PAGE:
require 'singleton'
class Registry
  include Singleton
  attr_accessor :val
end

The Singleton pattern is available as a mixin in the Ruby library. Including it in the code makes the new method private and provides an instance method used to create or access the single instance.

r = Registry.new #throws a NoMethodError as the "new" method is private
r = Registry.instance
r.val = 5
s = Registry.instance # a new reference to the existing object is created. 
puts s.val >> 5
s.val = 6
puts r.val >> 6
s.dup >> TypeError: can’t duplicate instance of singleton Registry

Singletons can also be created without using the 'singleton' module.

class Single_ton
def initialize
   puts "Initialized"
end

@@instance = Single_ton.new
 
def self.instance
   return @@instance
end
 
def print_something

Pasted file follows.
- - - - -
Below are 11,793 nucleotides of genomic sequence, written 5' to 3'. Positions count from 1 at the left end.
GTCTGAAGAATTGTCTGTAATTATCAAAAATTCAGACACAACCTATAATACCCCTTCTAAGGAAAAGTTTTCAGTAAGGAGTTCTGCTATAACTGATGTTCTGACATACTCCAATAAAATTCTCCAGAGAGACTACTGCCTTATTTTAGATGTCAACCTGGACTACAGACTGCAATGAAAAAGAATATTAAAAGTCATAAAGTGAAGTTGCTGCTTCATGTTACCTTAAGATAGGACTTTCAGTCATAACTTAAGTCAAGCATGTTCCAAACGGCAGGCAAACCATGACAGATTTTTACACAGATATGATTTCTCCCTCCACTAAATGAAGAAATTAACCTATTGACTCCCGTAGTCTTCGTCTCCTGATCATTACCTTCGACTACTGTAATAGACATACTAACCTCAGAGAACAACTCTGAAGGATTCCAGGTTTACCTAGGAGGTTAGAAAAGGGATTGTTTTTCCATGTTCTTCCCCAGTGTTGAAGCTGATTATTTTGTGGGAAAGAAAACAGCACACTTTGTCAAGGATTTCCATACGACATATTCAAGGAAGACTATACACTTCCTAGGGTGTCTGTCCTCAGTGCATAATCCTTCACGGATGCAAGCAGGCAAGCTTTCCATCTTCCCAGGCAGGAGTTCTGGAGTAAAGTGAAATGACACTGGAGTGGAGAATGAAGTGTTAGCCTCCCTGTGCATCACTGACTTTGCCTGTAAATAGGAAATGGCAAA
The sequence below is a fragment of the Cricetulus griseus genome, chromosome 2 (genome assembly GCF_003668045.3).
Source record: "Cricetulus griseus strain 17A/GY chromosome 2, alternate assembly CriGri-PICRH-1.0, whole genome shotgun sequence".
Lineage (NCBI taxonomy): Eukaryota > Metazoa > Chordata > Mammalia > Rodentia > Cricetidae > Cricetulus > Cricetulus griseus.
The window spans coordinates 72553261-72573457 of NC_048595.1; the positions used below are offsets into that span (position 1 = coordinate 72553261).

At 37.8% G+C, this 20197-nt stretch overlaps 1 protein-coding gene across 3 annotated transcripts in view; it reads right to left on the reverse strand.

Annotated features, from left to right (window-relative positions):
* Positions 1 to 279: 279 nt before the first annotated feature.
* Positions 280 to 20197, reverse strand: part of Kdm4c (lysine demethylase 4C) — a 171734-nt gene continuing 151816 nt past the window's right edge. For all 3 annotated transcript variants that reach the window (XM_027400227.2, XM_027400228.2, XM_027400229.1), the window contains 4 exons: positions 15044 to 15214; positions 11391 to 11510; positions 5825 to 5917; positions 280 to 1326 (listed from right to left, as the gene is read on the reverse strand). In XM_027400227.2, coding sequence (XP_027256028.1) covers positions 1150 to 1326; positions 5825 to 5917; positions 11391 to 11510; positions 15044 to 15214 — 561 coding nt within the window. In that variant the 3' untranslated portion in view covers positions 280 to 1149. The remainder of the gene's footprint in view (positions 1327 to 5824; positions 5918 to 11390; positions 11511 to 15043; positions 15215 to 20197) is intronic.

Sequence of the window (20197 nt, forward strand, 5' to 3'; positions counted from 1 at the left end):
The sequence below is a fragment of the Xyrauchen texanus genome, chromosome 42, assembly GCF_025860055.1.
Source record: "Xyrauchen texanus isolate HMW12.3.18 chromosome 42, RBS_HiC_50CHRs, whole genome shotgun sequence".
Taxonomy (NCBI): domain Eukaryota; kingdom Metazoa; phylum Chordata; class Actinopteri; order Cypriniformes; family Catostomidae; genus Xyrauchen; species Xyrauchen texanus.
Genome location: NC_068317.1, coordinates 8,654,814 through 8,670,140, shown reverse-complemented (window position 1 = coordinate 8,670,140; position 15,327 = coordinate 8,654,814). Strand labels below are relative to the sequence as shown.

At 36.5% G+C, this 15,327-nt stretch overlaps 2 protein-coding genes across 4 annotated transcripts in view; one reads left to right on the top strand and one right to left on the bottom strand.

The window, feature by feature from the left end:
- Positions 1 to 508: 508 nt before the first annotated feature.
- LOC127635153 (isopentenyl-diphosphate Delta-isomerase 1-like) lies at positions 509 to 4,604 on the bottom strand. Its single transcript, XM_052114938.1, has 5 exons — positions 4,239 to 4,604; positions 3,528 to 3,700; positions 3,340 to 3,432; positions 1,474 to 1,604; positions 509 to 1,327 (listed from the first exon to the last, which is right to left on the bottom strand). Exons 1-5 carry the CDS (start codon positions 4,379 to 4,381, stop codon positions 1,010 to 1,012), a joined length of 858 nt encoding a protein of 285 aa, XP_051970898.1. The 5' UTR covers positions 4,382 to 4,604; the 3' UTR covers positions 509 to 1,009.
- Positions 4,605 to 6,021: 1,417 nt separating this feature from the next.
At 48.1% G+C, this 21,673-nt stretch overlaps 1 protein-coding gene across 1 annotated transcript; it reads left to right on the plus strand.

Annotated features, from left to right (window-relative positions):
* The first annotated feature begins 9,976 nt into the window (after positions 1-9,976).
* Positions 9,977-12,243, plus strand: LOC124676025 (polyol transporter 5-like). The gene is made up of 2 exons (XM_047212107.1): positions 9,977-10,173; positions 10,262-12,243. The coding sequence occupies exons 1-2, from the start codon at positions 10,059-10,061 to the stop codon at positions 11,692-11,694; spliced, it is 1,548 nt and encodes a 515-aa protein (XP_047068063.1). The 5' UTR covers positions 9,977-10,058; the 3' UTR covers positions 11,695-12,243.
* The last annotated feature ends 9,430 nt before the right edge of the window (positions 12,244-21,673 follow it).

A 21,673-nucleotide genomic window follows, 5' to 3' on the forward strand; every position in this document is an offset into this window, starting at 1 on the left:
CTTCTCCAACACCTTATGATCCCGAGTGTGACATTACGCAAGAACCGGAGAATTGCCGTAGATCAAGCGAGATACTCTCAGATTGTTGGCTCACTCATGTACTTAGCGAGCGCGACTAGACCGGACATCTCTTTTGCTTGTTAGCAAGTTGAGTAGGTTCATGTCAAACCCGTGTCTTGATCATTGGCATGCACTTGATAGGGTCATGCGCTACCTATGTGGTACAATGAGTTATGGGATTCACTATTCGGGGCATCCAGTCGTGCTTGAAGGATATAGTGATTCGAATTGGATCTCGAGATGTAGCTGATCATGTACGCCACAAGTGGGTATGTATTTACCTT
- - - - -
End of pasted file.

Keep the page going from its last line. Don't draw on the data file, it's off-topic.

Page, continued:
puts "This prints something"
end
  
private_class_method :new
end

The above snippet is actually a singleton class. A cursory reading shall read the logic behind singleton-ing the class. An object to the same class has been created as a class variable. a "instance" method is defined. The "new" method is made 'private'. This makes sure that objects of the Single_ton cannot be created.

puts Single_ton.instance  >>  <Single_ton:0x94483d4> 
Single_ton.instance.print_something >> This prints something

The above snippet shows that the class 'behaves' like a singleton.

The class diagram[2] for Singleton pattern is illustrated below:

Singleton implementation - uml class diagram.gif

The Singleton Pattern defines a getInstance() operation which exposes the unique instance which is accessed by the clients. The getInstance() is is responsible for creating its class unique instance in case it is not created yet and to return that instance. For more details, follow this link

Structural Patterns

Structural Patterns are Design Patterns which describe how Classes and Methods can be combined to form larger, more complex structures. They involve connection between objects.

In some sense, structural patterns are similar to the simpler concept of data structures [3].